I would argue that Itameshi is now more popular than ever because its current Japanese-infused form represents the essence of Japan’s younger generation. According to some of my friends from Okinawa, young adults in Japan want to adopt completely foreign lifestyles such as the American lifestyle because they think the greater social and economic freedom is invigorating. But in the end many settle for a hybrid lifestyle in fear of being ostracized for deviating too far from the social norm. So for them Itameshi isn’t just a food trend—it’s a manifestation of their identity and that is why it is so popular. And more importantly: it’s affordable, unlike Franco-Nippon cuisine; and it’s easily accessible, with many local eateries, such as the popular Italian Tomato, within close proximity.

But does this only apply to Japan? After reading this article on fusion cuisine I began to think about culinary trends here in America. Fusion cuisine, organic food, and food trucks are all greatly popular, yet very different. Do we become schizophrenic when we think about food? Or is there a single driving force powering the co-existence of these various crazes? Having schizophrenic tendencies while thinking about food sounds like a blast, but I can make a stronger argument for the latter. Like Itameshi in Japan, food trends in America have come to represent our generation. Fusion cuisine reflects how we are intermixing what was once partitioned ethnic communities; organic food reflects our commitment to living green in light of environmental and health concerns; and food trucks reflect the impact of media on our perception of how food should be eaten.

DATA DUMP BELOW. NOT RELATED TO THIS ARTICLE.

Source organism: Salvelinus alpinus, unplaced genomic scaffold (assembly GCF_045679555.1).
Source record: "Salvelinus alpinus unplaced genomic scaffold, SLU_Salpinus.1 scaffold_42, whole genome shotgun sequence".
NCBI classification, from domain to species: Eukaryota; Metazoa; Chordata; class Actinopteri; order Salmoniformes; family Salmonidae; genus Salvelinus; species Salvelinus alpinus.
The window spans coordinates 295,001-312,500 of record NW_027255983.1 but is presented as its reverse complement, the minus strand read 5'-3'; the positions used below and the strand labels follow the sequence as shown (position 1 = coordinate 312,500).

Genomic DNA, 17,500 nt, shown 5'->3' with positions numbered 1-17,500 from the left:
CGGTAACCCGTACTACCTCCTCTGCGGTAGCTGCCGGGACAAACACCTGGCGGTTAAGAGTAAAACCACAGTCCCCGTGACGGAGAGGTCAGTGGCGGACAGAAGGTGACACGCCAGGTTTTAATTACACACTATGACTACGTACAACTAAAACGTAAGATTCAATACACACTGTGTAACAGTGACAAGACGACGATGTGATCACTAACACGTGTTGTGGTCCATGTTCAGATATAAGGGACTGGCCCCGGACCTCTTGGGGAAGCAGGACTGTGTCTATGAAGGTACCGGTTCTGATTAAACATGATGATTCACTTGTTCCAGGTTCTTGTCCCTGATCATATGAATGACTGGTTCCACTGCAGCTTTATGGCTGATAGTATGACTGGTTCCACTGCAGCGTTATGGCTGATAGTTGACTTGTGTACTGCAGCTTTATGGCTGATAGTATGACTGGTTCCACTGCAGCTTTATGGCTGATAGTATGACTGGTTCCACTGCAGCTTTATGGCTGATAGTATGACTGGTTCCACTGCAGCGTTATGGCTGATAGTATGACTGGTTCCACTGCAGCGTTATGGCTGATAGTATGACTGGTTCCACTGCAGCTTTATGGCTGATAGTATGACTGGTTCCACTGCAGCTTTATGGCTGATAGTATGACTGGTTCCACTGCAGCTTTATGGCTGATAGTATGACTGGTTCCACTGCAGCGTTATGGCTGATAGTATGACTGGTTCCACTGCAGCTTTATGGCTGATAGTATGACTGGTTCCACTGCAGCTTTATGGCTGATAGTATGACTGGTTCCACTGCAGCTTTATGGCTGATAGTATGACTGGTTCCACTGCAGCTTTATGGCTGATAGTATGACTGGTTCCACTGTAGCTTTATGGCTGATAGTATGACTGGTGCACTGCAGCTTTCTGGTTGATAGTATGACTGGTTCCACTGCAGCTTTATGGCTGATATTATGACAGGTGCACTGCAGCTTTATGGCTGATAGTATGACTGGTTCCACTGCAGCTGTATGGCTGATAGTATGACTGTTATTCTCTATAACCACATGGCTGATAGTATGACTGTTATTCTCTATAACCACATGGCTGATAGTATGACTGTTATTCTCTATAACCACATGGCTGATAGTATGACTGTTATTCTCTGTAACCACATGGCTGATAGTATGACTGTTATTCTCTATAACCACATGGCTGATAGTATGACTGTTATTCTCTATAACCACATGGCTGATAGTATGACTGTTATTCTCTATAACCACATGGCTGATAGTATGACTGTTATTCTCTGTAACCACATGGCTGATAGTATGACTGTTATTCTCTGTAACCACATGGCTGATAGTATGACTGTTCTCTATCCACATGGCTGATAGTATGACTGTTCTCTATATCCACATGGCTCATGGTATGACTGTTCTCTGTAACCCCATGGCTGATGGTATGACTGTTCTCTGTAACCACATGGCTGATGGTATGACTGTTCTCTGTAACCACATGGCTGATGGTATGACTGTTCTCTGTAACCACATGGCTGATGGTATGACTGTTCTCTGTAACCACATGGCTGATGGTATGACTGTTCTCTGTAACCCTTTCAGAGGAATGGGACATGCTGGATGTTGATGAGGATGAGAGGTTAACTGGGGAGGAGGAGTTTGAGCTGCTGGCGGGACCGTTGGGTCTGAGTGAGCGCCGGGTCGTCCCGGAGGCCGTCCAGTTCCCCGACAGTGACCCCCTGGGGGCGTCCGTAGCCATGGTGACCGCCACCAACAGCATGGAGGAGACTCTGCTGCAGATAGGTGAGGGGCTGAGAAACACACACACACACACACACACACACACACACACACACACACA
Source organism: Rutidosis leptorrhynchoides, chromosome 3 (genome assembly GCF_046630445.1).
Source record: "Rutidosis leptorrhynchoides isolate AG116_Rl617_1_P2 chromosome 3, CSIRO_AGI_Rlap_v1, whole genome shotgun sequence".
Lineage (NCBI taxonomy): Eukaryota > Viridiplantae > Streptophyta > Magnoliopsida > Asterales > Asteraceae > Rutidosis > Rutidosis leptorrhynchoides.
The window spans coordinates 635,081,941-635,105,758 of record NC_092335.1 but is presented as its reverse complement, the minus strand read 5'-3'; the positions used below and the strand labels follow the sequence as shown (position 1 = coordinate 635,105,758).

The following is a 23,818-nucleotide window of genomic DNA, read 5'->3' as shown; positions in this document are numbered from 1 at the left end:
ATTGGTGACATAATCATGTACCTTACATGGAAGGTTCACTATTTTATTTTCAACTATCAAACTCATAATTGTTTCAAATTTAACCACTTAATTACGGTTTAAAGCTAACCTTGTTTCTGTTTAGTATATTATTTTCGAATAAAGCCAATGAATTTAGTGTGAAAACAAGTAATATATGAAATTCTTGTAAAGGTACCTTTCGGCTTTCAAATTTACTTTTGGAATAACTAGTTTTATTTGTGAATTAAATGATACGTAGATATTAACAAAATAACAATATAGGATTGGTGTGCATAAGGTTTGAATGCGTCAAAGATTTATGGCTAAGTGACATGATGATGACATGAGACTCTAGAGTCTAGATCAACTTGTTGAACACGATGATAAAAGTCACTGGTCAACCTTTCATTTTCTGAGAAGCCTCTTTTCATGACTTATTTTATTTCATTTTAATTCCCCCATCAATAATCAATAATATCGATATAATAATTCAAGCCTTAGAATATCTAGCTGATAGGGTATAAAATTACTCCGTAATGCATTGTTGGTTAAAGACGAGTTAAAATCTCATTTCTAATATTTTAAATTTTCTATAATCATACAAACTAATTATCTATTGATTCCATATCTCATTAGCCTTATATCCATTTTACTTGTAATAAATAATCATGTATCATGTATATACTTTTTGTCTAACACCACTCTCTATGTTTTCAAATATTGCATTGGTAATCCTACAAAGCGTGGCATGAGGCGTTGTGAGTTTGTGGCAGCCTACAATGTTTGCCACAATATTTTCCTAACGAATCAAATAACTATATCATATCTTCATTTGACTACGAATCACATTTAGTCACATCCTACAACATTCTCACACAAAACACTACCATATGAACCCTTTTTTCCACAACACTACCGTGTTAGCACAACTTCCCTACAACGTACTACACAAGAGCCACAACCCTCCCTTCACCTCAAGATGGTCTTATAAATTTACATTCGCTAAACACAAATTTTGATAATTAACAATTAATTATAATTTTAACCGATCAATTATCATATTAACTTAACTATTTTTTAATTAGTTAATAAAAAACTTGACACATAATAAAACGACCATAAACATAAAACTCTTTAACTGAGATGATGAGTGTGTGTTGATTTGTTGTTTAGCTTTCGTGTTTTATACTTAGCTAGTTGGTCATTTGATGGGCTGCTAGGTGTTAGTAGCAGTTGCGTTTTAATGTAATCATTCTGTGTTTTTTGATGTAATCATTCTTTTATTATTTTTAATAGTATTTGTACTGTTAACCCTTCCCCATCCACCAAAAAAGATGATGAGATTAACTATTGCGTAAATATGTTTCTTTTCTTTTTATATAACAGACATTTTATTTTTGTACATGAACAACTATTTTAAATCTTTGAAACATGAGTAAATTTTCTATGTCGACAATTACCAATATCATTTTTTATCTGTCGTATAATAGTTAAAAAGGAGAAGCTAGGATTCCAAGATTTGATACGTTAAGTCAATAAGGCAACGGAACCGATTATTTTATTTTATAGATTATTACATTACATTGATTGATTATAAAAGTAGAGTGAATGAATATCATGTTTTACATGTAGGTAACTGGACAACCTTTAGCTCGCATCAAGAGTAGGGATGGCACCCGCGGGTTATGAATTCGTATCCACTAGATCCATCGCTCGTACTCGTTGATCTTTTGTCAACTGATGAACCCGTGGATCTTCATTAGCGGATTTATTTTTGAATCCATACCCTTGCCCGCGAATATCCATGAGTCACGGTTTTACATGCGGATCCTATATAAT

Of all three, I would consider the food truck trend to be the most interesting representation of our generation—especially for those living in Los Angeles.

The popularity of shows such as Anthony Bourdain’s No Reservations and Guy Fieri’s Diners, Drive-ins and Dives have glorified the itinerant eating lifestyle and made us infatuated with the idea that we can experience the world through food. Realistically, we can’t all travel the world like bad-ass Anthony Bourdain or tour the country driving a red Chevrolet Camaro convertible like spunky Guy Fieri, but we can recreate that experience by patronizing the various food trucks L.A. has to offer.